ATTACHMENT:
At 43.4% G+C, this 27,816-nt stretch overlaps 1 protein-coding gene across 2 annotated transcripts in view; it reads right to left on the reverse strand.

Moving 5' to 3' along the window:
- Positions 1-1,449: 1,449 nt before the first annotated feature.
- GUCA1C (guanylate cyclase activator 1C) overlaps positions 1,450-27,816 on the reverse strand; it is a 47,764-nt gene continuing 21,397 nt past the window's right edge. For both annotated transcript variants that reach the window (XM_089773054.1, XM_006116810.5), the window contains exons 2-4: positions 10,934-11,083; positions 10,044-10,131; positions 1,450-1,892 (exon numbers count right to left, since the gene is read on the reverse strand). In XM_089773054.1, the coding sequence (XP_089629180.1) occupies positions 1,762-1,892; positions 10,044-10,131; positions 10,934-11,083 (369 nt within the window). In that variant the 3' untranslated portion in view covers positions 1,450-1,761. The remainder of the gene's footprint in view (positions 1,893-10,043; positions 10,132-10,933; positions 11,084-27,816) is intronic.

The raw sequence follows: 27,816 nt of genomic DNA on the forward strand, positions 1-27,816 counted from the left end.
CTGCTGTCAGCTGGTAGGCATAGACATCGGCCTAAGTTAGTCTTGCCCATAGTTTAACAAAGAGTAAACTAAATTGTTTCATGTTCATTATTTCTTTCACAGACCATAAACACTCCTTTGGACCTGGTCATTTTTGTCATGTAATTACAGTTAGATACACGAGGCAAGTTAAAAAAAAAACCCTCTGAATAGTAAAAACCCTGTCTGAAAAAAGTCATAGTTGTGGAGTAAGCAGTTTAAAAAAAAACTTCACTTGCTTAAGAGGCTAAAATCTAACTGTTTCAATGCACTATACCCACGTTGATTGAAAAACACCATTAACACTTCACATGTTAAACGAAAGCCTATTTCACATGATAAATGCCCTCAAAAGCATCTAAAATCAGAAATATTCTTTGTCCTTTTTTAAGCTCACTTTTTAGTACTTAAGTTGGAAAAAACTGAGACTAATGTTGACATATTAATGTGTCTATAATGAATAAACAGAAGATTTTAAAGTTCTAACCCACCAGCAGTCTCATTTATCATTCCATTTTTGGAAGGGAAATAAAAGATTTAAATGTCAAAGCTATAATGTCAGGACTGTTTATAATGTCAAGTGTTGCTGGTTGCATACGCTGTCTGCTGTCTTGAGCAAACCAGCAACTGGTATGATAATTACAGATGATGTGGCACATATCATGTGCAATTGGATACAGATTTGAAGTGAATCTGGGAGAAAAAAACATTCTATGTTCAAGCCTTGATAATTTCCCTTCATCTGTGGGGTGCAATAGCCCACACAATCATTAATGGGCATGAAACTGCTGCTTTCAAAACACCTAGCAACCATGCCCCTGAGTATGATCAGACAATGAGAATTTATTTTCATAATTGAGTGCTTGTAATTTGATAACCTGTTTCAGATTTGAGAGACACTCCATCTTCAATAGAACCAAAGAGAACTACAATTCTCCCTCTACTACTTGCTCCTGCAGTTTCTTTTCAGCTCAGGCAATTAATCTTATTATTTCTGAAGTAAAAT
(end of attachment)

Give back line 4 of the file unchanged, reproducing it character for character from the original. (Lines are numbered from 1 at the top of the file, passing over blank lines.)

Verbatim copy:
- GUCA1C (guanylate cyclase activator 1C) overlaps positions 1,450-27,816 on the reverse strand; it is a 47,764-nt gene continuing 21,397 nt past the window's right edge. For both annotated transcript variants that reach the window (XM_089773054.1, XM_006116810.5), the window contains exons 2-4: positions 10,934-11,083; positions 10,044-10,131; positions 1,450-1,892 (exon numbers count right to left, since the gene is read on the reverse strand). In XM_089773054.1, the coding sequence (XP_089629180.1) occupies positions 1,762-1,892; positions 10,044-10,131; positions 10,934-11,083 (369 nt within the window). In that variant the 3' untranslated portion in view covers positions 1,450-1,761. The remainder of the gene's footprint in view (positions 1,893-10,043; positions 10,132-10,933; positions 11,084-27,816) is intronic.